We need to improve our understanding of how various aspects of the growth environment in raised fields differ from other cropping practices and may translate into higher yields (see, e.g, Sanchez de Lozada et al., 1998). In the raised fields of Achacachi, lower minimum temperatures seemed to lead to a shorter duration of the flowering stage, a decrease in plant growth rate and possibly smaller tuber size. The frost adversely affected plant growth and the duration of the flowering stage in the control plot, and to a lesser extent in suka kollus of type VI (with narrow canals) and V (having wide platforms). Thus, narrow canals (with water) and wide platforms may diminish the mitigation of frosts.
One cannot assume that the use of the ancestral suka kollus technique will always lead to high productivity. The frost mitigation effect observed in suka kollus might lead to a reduction in the risk of crop damage or failure over the long run. However, crop yields would be determined to a large extent by soil properties and water availability. Even if suka kollus are constructed in seasonally flooded flat lands, the fertility and salinity conditions can be quite variable. Because the topsoil of the platforms is better drained than flat areas, the salinity can perhaps be controlled in some cases if water circulation in the canals is sufficient to wash away the salts. For example, acid sulfate soils are cropped in Vietnam by using ditch and bed systems similar to raised fields in order to leach away the acidity (Xuan et al., 1982). For large hectarages of raised fields, this might require a major network of canals draining toward Lake Titicaca (e.g., Ortloff & Kolata, 1989; Lennon, 1982). Carney et al. (1993) suggested that soil fertility is improved by a higher nutrient and sediment retention in the water of raised field canals as compared to water flow in control sites. However, the dependence of nutrient retention on flow conditions in the canals is not clear, nor to what extent the organic fertilizers translate into improved yields.
Although suka kollus can offer various benefits, their use should be evaluated carefully on a site-specific basis. The likelihood that raised fields might help relieve land use pressure on hillsides, where currently crop production is concentrated, by reclaiming the poorly drained soils of the flat lands (Denevan, 1970; Erickson & Candler, 1989; Cañahua et al., 1992) will depend on the various factors that contribute to the obtention of high yields. Yields ranged between 2.7 and 33.5 t ha-1 at the two fields evaluated in the present work. Between 1983 and 1986, yields ranging between 8 to 14 tons per hectare were obtained in waru warus ("raised fields" in Quechua) to the Northwest of Lake Titicaca (Erickson & Candler, 1989) and even lower results were reported more recently by Cañahua et al. (1992). The reintroduction of raised fields in some cases may not necessarily result in more productive agricultural practices as compared to current land use. However, proper account of the factors analyzed in the present work may make it possible to better identify the conditions under which the reintroduction of raised fields is a viable option at specific sites in the Altiplano or in other parts of the world.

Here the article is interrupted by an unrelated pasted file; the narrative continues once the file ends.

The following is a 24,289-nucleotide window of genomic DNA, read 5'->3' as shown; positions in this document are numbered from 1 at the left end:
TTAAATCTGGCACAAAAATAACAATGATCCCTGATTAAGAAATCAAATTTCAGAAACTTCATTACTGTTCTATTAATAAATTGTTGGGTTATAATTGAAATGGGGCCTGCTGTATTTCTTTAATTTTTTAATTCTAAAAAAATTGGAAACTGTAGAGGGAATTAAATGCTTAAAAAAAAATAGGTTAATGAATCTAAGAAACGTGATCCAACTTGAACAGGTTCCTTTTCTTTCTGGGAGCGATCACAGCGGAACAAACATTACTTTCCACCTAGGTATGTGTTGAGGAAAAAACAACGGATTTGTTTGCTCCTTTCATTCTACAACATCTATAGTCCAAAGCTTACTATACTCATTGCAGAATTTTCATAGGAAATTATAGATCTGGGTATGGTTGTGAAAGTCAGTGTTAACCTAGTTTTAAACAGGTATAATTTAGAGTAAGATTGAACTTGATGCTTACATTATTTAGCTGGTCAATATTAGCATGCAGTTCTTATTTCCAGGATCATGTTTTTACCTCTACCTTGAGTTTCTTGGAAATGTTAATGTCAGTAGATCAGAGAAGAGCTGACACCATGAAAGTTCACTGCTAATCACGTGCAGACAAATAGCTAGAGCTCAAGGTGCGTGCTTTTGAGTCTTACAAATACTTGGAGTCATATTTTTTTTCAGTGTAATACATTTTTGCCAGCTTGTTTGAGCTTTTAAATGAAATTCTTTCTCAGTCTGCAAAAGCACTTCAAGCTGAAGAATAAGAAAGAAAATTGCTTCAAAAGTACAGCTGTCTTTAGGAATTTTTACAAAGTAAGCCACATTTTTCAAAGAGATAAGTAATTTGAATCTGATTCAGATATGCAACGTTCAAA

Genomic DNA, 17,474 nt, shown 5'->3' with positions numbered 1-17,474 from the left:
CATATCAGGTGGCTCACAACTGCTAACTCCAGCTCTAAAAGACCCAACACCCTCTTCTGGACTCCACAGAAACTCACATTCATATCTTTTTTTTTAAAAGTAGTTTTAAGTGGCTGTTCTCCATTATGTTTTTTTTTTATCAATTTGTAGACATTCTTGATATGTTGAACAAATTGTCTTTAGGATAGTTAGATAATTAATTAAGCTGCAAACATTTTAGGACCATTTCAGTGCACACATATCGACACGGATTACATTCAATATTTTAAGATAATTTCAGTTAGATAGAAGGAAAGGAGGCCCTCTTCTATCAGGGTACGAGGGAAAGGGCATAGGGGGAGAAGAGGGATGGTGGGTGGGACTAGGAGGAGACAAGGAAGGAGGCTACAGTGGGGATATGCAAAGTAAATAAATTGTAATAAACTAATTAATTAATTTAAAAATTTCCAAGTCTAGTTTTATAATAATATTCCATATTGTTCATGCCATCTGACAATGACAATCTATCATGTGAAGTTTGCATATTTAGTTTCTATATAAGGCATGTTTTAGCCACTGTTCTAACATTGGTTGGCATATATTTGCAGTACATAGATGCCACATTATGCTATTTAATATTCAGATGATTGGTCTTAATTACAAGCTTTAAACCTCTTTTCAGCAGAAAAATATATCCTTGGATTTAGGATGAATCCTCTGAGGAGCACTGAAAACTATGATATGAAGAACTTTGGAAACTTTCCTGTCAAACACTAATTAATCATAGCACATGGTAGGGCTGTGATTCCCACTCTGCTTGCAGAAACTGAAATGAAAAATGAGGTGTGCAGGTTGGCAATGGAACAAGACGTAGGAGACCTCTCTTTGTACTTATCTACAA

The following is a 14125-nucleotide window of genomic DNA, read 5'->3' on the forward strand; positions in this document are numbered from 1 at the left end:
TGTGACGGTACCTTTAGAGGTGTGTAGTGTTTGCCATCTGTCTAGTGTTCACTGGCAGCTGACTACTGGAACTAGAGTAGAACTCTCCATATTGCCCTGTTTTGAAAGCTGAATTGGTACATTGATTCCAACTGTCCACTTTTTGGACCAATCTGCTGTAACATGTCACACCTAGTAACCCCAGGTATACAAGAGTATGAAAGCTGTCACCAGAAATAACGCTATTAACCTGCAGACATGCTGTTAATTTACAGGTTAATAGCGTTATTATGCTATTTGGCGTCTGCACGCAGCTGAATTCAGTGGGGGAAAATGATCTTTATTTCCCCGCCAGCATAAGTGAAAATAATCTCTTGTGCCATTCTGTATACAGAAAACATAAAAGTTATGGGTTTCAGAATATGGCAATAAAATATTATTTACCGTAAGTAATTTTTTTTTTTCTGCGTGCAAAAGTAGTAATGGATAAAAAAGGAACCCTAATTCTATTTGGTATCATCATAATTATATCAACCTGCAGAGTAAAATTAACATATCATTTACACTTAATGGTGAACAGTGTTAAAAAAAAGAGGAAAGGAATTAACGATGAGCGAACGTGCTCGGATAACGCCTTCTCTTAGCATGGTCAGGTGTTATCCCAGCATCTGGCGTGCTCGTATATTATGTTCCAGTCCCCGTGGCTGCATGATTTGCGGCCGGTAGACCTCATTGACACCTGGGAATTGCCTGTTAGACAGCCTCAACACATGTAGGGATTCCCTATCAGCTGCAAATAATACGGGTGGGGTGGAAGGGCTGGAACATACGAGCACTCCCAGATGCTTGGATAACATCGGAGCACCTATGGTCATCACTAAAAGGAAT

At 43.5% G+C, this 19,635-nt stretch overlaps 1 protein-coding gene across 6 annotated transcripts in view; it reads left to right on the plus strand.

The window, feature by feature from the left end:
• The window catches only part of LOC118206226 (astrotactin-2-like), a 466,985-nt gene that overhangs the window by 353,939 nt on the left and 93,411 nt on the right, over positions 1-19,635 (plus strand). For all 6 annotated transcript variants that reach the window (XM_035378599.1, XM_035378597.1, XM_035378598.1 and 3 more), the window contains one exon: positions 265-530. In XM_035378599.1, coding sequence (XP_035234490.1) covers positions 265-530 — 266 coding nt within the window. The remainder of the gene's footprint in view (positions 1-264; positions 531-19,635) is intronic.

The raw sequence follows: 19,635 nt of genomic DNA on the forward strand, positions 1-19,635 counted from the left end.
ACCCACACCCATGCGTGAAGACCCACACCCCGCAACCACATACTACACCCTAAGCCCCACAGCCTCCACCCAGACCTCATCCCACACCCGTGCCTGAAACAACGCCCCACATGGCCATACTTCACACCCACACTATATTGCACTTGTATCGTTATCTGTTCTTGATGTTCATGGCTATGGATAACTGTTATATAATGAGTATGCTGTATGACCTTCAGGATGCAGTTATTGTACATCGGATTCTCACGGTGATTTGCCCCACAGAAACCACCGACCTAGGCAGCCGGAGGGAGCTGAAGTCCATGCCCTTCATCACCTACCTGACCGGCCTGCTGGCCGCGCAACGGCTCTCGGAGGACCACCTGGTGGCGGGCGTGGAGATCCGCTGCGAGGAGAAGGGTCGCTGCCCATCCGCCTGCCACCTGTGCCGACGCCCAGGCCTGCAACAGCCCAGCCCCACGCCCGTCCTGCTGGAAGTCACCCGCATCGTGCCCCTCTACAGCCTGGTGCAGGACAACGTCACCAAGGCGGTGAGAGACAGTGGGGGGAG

Finally, one needs to keep in mind that the present field research took place, out of necessity, in a relatively short period of time (two growing seasons) and looked only at the restricted context of the raised beds, without dealing in parallel with the management of the canals. While this perspective is acceptable from an agronomic research standpoint, it is possible that, had the experiments lasted longer (over several growing seasons), had one systematically attempted to grow nitrogen-fixing algae in the canals and had the farmers year after year spread some of the canal muck over the fields, conclusions reached in terms of potato yields might have been entirely different. Furthermore, if fish farming had been promoted in the canals, as it probably was centuries ago, and if this additional food production were accounted for in the comparison with potato yields in the control plot, it is likely that the raised field technology would fare better, even in years where frost damage is not an issue. An assessment of the benefits of this more complete, less reductionist implementation of raised field agriculture awaits further research.
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Received August 16, 2005
Accepted July 06, 2006